Skanderbeg Square: This is in the middle of town and is the largest public area in Tirana, named after Gjergj Kastrioti Skanderbeg, who is one of most important national heroes in Albania. He lived in the 15th century and held the title Lord of Albania. In the beginning he served in the Ottoman army, but later he declared war on the Ottoman Empire to defend Albania from invasion. Today an equestrian statue of him dominates the square and is one of the main tourist spots in Tirana and also a meeting place for locals. Around the Square there are a few beautifully painted and designed buildings that date from the beginning of the 20th century, such as the National Opera, the National Historical Museum, and the National Theatre, among others.



For only 1.5 eur you can buy a ticket to the National Museum of History to see many artefacts that date from ancient times to the present. One of best ways to understand a country is to visit its history museums in order to learn about its past and therefore understand its present.

In the city center there is a very beautiful clock tower which dates from the beginning of the 19th century. It is one of most beautiful structures in Tirana. Next to the clock tower there is the large Ethem Bey Mosque, which dates from the 19th century. It is one of oldest, best preserved, and most beautiful mosques in Albania. Its exterior is beautiful, but its interior is even more amazing. You will be stunned when you see the wall paintings and how colorful they are.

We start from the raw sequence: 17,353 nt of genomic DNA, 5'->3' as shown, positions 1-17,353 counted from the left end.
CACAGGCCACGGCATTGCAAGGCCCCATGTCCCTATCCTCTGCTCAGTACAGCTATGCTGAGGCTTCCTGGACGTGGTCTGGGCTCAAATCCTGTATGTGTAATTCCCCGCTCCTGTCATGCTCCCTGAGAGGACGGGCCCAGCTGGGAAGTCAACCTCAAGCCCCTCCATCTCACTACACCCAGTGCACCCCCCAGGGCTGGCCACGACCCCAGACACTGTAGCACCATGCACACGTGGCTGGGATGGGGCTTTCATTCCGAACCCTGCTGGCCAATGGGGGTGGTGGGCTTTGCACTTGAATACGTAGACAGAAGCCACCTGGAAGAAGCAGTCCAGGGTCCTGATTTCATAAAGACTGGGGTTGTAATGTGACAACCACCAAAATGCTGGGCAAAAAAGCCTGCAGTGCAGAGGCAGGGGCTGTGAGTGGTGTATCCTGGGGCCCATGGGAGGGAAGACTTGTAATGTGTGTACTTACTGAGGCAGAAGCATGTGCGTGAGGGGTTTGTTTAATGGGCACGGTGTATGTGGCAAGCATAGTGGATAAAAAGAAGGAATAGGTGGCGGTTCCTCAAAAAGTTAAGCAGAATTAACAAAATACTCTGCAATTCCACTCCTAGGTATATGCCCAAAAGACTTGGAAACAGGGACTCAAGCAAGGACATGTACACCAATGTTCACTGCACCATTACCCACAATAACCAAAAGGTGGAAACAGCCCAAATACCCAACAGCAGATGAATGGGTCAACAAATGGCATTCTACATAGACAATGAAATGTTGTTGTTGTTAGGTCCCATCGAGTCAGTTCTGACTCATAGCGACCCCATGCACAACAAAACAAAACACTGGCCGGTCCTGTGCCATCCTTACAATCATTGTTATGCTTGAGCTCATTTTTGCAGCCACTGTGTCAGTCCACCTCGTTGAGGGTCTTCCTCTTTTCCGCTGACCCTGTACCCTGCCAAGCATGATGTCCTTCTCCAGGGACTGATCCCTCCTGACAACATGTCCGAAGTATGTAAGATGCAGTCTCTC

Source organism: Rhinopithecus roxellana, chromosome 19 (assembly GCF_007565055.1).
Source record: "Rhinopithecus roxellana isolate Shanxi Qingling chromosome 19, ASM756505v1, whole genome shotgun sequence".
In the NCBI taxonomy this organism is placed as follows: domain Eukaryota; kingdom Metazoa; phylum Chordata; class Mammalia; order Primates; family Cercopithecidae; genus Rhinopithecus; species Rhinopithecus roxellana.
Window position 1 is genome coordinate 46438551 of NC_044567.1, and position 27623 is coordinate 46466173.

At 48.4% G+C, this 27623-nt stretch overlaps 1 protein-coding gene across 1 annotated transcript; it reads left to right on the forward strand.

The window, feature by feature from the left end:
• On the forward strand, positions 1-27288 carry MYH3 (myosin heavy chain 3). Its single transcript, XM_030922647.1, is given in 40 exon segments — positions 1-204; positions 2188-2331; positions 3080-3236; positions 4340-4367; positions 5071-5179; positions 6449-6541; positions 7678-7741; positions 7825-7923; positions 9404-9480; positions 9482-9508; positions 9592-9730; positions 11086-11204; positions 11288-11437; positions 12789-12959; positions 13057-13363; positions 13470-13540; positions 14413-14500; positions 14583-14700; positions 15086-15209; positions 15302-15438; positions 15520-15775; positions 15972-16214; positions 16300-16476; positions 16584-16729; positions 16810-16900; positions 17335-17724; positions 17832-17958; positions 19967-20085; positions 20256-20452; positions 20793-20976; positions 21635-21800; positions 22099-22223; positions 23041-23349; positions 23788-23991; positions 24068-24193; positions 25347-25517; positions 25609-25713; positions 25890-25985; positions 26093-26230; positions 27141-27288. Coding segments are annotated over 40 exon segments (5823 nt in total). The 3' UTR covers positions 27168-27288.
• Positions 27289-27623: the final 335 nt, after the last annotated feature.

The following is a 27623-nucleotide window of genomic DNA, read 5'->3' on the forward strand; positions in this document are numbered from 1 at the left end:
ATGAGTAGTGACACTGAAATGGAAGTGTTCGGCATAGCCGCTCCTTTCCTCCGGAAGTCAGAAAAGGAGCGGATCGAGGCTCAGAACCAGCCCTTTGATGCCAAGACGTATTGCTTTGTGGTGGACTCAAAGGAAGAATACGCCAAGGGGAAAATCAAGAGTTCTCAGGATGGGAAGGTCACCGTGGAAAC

Sali Shijaku house: This was the home of Sali Shijaku, a famous 20th century Albanian painter. His very beautiful house dates from the 19th century and is in the Ottoman style. The house has exhibitions of Sali Shijaku’s paintings and also displays his personal effects and beautifully decorated oriental rooms, including many interesting objects and colorful carpets. In the courtyard there are many palms that signal a location that is near the sea. If you want to take a glimpse at what typical houses looked like in Albania in the beginning of the 20th century you are in the right place.